Calculate a row of Pascal’s triangle in C#


[Pascal's triangle]

[Pascal's triangle]

Pascal’s triangle starts with a 1 at the top. To construct a new row for the triangle, you add a 1 below and to the left of the row above. After that, each entry in the new row is the sum of the two entries above it. Figure 1 shows the first six rows (numbered 0 through 5) of the triangle.

Pascal’s triangle has many interesting properties. One of the most basic is that it generates binomial coefficients. The binomial coefficient [Pascal's triangle], which is pronounced “n choose k,” is the number of ways you can select k items from a set of n items. For example, suppose you have a set containing four items: {A, B, C, D}. There are six ways you can select two items from this set (AB, AC, AD, BC, BD, and CD) so [Pascal's triangle].

If you number the rows and columns in Pascal’s triangle starting with 0, then [Pascal's triangle] sits in row n column k of the triangle. For example, [Pascal's triangle] and entry 2 in row 4 is 6.

The post Calculate the binomial coefficient “N choose K” efficiently in C# shows how you can calculate a single value in the triangle. You can also use the method described above to build a full Pascal’s triangle, but if you only want to know the values in a particular row or diagonal you can calculate them directly. See this Wikipedia entry for details.

To calculate the values in a row, you start with the value 1. Then if you’re building row n, you multiply the value by [Pascal's triangle] as k = 1, 2, 3, …, n.

For example, here are the values for row 5:


[Pascal's triangle]

This example uses the following code to generate the values in a row of Pascal’s triangle.

// Return the coefficients in a row of Pascal's triangle.
private List<long> PascalRow(long row_number)
{
    checked
    {
        long n = row_number;

        // Make the results as a list of long.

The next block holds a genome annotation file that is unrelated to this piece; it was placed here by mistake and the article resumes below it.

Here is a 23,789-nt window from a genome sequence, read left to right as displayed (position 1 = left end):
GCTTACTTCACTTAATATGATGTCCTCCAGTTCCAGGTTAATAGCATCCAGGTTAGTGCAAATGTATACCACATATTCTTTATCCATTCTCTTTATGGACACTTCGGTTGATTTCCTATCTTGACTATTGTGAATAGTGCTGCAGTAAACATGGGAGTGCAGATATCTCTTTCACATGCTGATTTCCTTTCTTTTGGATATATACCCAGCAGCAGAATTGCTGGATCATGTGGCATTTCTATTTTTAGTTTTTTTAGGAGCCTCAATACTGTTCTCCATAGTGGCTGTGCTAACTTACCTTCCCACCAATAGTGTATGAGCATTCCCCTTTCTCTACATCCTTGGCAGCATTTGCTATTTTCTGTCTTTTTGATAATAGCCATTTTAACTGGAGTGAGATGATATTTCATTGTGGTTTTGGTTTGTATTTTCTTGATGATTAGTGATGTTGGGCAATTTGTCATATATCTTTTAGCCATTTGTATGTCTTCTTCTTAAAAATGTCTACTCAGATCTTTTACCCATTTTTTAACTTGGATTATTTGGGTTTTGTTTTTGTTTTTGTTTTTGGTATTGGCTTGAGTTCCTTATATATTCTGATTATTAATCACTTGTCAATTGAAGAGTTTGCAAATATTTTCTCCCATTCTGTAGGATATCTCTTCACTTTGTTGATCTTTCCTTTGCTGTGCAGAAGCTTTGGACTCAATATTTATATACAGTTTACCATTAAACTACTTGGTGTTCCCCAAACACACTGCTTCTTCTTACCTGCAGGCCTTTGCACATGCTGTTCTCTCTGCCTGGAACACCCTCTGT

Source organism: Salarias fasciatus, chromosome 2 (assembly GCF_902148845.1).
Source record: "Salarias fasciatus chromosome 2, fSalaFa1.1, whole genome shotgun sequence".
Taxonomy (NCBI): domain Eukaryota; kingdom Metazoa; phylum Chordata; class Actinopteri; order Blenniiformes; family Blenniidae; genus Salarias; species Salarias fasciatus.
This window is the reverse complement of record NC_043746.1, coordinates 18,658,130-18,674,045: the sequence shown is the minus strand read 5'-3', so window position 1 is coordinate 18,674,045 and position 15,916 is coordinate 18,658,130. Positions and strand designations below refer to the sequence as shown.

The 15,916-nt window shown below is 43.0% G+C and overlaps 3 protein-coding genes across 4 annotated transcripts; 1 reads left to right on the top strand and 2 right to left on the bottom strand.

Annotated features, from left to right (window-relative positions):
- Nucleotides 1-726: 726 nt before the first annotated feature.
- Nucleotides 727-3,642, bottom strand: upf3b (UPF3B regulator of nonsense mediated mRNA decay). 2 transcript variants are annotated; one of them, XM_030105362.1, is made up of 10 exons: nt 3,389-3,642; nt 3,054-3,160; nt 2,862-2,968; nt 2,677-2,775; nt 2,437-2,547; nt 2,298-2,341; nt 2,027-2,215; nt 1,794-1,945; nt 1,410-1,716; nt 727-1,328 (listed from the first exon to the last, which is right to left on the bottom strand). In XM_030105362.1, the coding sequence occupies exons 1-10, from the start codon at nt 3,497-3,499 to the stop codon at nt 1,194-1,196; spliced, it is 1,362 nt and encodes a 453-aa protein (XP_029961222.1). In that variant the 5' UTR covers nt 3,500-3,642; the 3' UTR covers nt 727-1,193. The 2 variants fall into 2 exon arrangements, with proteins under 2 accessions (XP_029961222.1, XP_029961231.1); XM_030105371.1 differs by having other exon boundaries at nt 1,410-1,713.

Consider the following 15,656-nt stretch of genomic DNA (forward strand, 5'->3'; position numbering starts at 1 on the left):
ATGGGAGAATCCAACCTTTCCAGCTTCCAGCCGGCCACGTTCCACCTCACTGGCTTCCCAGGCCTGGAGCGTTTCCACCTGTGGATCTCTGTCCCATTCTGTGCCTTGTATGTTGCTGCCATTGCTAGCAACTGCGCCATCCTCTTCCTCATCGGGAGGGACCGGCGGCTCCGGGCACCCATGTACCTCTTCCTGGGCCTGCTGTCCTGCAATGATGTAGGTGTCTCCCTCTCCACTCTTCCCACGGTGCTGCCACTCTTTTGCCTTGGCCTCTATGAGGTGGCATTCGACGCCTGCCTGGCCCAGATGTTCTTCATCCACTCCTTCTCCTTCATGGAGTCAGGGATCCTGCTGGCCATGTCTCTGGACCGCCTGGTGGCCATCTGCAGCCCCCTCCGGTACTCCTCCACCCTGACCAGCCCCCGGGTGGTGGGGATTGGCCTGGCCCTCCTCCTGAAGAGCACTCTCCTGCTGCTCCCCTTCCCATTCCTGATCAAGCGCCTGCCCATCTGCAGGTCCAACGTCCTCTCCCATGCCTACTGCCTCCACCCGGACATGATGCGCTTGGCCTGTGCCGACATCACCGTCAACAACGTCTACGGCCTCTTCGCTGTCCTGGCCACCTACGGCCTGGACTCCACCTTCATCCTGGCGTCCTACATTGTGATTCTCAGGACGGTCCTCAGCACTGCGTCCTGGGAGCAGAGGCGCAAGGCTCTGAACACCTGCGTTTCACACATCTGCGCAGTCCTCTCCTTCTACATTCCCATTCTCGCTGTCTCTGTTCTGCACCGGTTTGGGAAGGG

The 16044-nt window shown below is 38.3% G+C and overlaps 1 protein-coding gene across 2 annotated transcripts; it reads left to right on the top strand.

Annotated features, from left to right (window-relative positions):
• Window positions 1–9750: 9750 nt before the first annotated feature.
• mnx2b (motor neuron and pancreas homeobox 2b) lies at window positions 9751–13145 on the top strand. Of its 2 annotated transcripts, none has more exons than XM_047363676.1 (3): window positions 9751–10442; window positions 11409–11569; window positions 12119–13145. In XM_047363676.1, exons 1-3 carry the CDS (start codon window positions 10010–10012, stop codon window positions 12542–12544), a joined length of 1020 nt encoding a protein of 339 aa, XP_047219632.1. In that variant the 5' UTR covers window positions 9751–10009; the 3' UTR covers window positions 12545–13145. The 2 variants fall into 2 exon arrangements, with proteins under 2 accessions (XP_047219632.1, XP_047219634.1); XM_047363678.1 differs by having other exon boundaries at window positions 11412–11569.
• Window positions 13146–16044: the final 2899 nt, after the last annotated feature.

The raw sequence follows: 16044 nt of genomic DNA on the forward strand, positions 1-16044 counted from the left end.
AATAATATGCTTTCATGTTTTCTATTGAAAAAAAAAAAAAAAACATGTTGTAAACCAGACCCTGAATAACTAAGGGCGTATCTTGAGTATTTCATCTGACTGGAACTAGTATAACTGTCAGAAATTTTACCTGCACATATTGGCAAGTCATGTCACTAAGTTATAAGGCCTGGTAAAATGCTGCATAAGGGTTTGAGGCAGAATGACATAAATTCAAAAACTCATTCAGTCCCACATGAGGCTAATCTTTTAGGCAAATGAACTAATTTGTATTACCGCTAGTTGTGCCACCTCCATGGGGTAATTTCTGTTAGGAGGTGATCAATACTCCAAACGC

List<long> results = new List<long>();
        long value = 1;
        results.Add(value);

        // Calculate the values.
        for (int k = 1; k <= n; k++)
        {
            value = (value * (n + 1 - k)) / k;
            results.Add(value);
        }

        return results;
    }
}

The method creates a List<long> to hold the values for the row. It then makes variable k loop from 1 to n and calculates each of the row’s values.

The only trick here is that the code must multiply the previous value by (n + 1 - k) before it divides by k because k may not divide evenly into either the previous value or (n + 1 - k) and every entry in Pascal’s triangle must be an integer.

For example, look at the fifth equation in the calculation of the values for row 5. The value 4 doesn’t divide evenly into the previous value 10 or the numerator 2 so you must multiply 10 and 2 before you try to divide by 4.

The example program uses the PascalRow method to generate the values for a row of the triangle and then displays the results in a string. Download the example to see additional details.

For more information on Pascal’s triangle, see Wikipedia or Wolfram MathWorld.


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About RodStephens

Rod Stephens is a software consultant and author who has written more than 30 books and 250 magazine articles covering C#, Visual Basic, Visual Basic for Applications, Delphi, and Java.
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